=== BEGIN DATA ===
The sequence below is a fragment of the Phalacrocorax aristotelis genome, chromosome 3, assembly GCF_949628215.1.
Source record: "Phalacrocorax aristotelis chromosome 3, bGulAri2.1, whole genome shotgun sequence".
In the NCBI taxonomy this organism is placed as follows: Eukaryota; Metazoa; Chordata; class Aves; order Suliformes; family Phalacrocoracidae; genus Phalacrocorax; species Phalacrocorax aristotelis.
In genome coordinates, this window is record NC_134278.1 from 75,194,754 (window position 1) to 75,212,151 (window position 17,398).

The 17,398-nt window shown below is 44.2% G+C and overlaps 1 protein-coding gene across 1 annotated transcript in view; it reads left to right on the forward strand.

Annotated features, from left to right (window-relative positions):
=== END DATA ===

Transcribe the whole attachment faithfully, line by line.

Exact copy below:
The sequence below is a fragment of the Phalacrocorax aristotelis genome, chromosome 3, assembly GCF_949628215.1.
Source record: "Phalacrocorax aristotelis chromosome 3, bGulAri2.1, whole genome shotgun sequence".
In the NCBI taxonomy this organism is placed as follows: Eukaryota; Metazoa; Chordata; class Aves; order Suliformes; family Phalacrocoracidae; genus Phalacrocorax; species Phalacrocorax aristotelis.
In genome coordinates, this window is record NC_134278.1 from 75,194,754 (window position 1) to 75,212,151 (window position 17,398).

The 17,398-nt window shown below is 44.2% G+C and overlaps 1 protein-coding gene across 1 annotated transcript in view; it reads left to right on the forward strand.

Annotated features, from left to right (window-relative positions):